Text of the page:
It should be noted that my tabulation of auto-related employment does not include three of the largest related industries, motor vehicle and part manufacturing, oil production, and oil refining. These industries are concentrated rather than distributed in proportion to population as local businesses. One advantage of a transit system is that more of the money spent on transportation stays in a local area in local jobs. Or in the case of New York City, is located in the suburbs as jobs for suburbanites.
No such public-for-private employment substitution effect was observed for New York City’s extensive local government public welfare and public hospital employment. Instead, there is an additional huge government-funded private social service and health care infrastructure in the city, financed substantially by New York State’s expensive Medicaid program. Thus, while New York City’s public Health and Hospitals Corp had 494 workers per 100,000 city residents, well above the U.S. average of 187, its private hospitals had 1,788 employees per 100,000 residents, also above the U.S. average of 1,502. And while the city had 272 local government workers in the public welfare category per 100,000 residents compared with a U.S. average of 89, their primary job is to dispense funds to a private social assistance sector which employed 1,987 per 100,000 residents in New York City compared with a national average of 799.
Part of New York’s large private social assistance employment may be attributed to its relatively large population in poverty, and the greater services provided to them compared with the social services available in suburban and rural jurisdictions. But an examination of the state’s Medicaid spending by category shows that New York isn’t especially generous to the poor, it is especially generous to senior citizens whether poor or not, and this shows up in the employment data. While New York City’s private social assistance employment per 100,000 residents is 1,188 higher than the U.S. average, its employment in the “services for the elderly and disabled” industry, an industry that includes Medicaid funded “personal care aides” for seniors, was 793 above average, thus accounting for two-thirds if the city’s excess private social assistance employment relative to population when compared with the U.S.
Within the health care sector, moreover, New York City had 911 private “home health care” industry workers per 100,000 residents in 2010, more than 2 ½ times the U.S. average of 351 and more than double the 435 recorded just eight years earlier in 2002. All these home health care and personal care aides did leave the city’s “nursing & residential care facility” industry employment below the U.S. average relative to population in 2010, but only slightly at 866 per 100,000 residents compared with 1,010 per 100,000 residents for the U.S. Note that the Rest of New York State was far above average in nursing home employment at 1,480 per 1,000 residents, about average in home health care, and slightly above average in services for the elderly and disabled.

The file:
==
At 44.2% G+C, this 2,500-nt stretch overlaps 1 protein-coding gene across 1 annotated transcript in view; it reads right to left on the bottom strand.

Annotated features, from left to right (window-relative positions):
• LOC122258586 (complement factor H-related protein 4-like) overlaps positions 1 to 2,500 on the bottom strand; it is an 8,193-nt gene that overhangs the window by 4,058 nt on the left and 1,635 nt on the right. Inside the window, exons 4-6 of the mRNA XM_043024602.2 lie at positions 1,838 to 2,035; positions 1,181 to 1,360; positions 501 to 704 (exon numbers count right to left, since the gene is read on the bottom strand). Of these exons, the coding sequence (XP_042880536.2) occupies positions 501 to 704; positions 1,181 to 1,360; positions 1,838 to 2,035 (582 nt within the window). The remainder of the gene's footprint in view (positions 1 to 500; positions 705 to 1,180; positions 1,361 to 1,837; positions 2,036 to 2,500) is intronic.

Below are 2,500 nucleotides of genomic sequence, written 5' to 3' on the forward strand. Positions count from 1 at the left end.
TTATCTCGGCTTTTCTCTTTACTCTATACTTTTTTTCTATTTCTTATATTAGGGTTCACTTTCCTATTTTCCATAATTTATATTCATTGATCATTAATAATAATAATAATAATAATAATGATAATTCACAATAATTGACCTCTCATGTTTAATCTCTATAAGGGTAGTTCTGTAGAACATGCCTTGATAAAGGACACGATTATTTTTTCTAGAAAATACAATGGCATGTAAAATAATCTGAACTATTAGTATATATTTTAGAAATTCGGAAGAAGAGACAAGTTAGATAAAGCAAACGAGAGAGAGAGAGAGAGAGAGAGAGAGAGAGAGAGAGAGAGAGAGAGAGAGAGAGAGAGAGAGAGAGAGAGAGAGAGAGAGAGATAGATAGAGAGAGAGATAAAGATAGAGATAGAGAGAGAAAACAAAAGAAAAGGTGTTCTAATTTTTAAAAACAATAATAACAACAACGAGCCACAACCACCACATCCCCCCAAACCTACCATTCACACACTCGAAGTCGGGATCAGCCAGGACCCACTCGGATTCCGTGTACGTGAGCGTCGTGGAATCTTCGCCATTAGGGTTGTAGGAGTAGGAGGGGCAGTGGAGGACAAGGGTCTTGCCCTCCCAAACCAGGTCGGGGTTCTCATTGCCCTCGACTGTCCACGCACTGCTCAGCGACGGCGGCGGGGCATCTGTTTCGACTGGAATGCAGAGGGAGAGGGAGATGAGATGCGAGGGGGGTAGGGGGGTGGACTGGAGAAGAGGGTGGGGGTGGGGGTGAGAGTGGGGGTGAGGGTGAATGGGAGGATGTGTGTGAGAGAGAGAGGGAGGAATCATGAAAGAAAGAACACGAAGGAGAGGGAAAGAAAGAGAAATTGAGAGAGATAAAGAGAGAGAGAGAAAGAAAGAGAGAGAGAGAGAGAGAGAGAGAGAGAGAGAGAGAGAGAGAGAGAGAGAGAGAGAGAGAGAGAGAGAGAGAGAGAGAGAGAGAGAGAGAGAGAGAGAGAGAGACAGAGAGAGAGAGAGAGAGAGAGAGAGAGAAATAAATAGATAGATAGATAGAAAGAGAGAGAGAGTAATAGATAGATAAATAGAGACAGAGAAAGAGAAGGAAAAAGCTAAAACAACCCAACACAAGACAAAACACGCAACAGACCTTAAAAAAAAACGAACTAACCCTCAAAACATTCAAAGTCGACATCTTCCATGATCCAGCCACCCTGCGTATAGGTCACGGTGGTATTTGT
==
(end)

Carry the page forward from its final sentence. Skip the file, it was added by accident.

The vast majority of state government spending isn’t spent on state operations, which are relatively small (as shown in the state government employment table which will be described in another post). The big dollar items are aid to local school districts for education, and payments to private health care and social assistance providers under Medicaid. Although this is changing rapidly, in the past New York City accounted for a very large share of New York State’s Medicaid spending for seniors, and an unusually low share of state school aid. I’ve heard this described as a “deal.” Today Medicaid spending is rising so rapidly in the rest of the state that politicians from elsewhere have come out in favor of eliminating the local funding share of the program, which was designed to shift the burden of the state’s needy to New York City back when most of them lived there. And the discrimination against New York City’s poor children in the state school aid formula has become less egregious as the city has become relatively more affluent.
New York City has, in the past, had very low employment and very low pay in its public schools, but as of 2010 that had temporarily changed. After having been far lower than the U.S. average in the past, in 2002 the city’s 1,448 instructional employees per 100,000 residents was just modestly below the U.S. average of 1,520. That gap was more than offset by higher private school employment in the city, at 369 per 100,000 residents compared with 186 in the U.S.
As shown in the spreadsheet attached to this post, moreover, public education finance data shows an explosion of spending on the New York City public schools in general and instructional staff in particular during the tenure of Mayor Mike Bloomberg. But the number of instructional workers per 100,000 residents in its schools fell slightly from 2002 to 2010 while the number of non-instructional workers – which had always been low in New York City – fell to just 291 per 100,000 residents, compared with a U.S. average of 672 – and 966 in the rest of New York State. The data shows the increased spending went in small part to higher pay for teachers, and in large part to higher pensions and other benefits for retired teachers, a cost which has always been very high in New York City.